One thing that I’m certain all athletes share is the craving for exercise and the feeling of health and success. Unfortunately injuries and illness are a common side effect of our hobbies. When you are forced to take some time off for some rest and recovery, it can be difficult. When your season is cut short for one of these reasons it’s even harder. When two seasons in a row are ended prematurely, I can hardly explain my emotions. When the third consecutive season was cut short, I realized something needed to change.
The doctor who had helped me through two seasons of EBV was shocked and sympathetic to my situation. Unfortunately, all of the well-wishes and sympathy weren’t improving my health! I reached out for a second opinion to another local sports medicine doctor. After listening to my story and looking over my previous blood work, he concluded that this type of re-lapse shouldn’t be happening and tested me for other auto-immune deficiencies that could be causing my annual melt down. Lupus runs in my family, so needless to say, I was on pins and needles waiting for results from some if his tests. The good news is… everything tested negative! The bad news…. he didn’t know what to do next.
So it was time for a third opinion. At this point I was getting frustrated with the doctor situation. Ironically I have a friend who practices Naturopathy. If you don’t know what that means, don’t worry, neither did I. I assumed it was a type of witchcraft medicine that we see so frequently in Boulder. But what did I have to lose at this point? After speaking with my friend Alexis, I was shocked at how wrong I was. A Naturopath has the same education as an MD, only splitting towards the Naturopathy practice during their residency. All diagnostics and tests are done very scientifically with lab work… no magic wands or crystal balls! Unlike an MD, a Naturopath tends to search for the cause of the problem and treat it with natural methods rather than treating the symptoms with drugs.
Alexis has honestly been a life saver. Before I even met with her, she spent hours upon hours looking over all my past blood work, talking to labs about actual values not reported on my documents, and researching my history. Once she fully understood the data she had, she sat down with me for another three hours, pulling information out of me about everything that could even remotely be associated with my health. Then came the shocker… She told me she doesn’t think my symptoms were caused from the Epstein-Barr virus. Apparently after asking the lab what my actual values were (not just positive or negative) she found that I had been fluctuating between barely positive and barely negative. There was never any spike in the values that would been seen if the virus had become fully active in my body. She had a long list of things to test for that could have been weakening my system and allowing the values to creep into the ‘positive’ spectrum.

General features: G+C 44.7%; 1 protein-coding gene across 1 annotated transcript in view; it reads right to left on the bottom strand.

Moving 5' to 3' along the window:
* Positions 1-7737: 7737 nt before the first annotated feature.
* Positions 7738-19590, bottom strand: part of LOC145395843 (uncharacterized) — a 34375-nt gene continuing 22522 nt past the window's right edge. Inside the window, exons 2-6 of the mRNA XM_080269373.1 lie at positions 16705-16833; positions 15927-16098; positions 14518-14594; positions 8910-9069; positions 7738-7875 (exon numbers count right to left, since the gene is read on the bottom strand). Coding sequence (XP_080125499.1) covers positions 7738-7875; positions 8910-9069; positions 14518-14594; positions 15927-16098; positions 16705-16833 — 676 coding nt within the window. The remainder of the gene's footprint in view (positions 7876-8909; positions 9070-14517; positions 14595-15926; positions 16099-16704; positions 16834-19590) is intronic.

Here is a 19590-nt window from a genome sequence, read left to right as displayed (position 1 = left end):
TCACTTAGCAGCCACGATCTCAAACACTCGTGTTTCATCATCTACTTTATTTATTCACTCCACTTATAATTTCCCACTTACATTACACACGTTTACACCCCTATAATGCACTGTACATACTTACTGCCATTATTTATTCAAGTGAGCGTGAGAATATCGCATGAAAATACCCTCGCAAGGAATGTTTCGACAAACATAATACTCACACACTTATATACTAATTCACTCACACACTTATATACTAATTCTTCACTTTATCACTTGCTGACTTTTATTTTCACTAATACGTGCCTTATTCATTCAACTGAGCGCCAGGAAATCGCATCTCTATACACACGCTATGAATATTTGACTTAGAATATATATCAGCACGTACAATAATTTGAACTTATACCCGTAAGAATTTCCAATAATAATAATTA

First was the food sensitivity test. I had been tested for allergies in the past, but I already knew I didn’t have any crazy type 1 food allergies. She tested for food sensitivities, a different, more delayed reaction to certain foods. She found out that I have a major intolerance to dairy products. My blood work was showing a bad deficiency in most vitamins and minerals, specifically iron. She believes my stomach had essentially guarded my body from the dairy I was eating, and in turn I wasn’t absorbing much of any nutrition. My adrenal and thyroid glands are extremely depleted as well. My gall bladder is also a concern and will be tested sometime soon.
The next step (and stage that I’m currently going through) is a lot harder than it sounds. I have essentially eliminated everything out of my diet that could be harming my gut. No dairy, caffeine, sugar, gluten, fruit, nuts and more. This is supposed to make me feel better eventually, but right now it’s basically detox. I’m working at this very aggressively and it’s a big change for my body. Alexis said it would get worse before it got better. She was right. I feel awful but I’m optimistic and very confident in the theory. When my digestive system begins to work properly and I start feeling better I’ll begin re-introducing foods into my diet and see the response.
I can’t wait to see what this approach brings. How long have I been racing with a depleted body? What other areas of my body have been weakened by malnourishment? I don’t know the time frame on my recovery, but it can only get better from here. I’m confident that I have a lot of awesome, healthy, successful, and really fun years of racing ahead of me! Until then, I’ll be keeping my head up and cheering on my awesome friends and teammates. Thank you to everyone for all the well wishes and kind words, I simply couldn’t do it without you!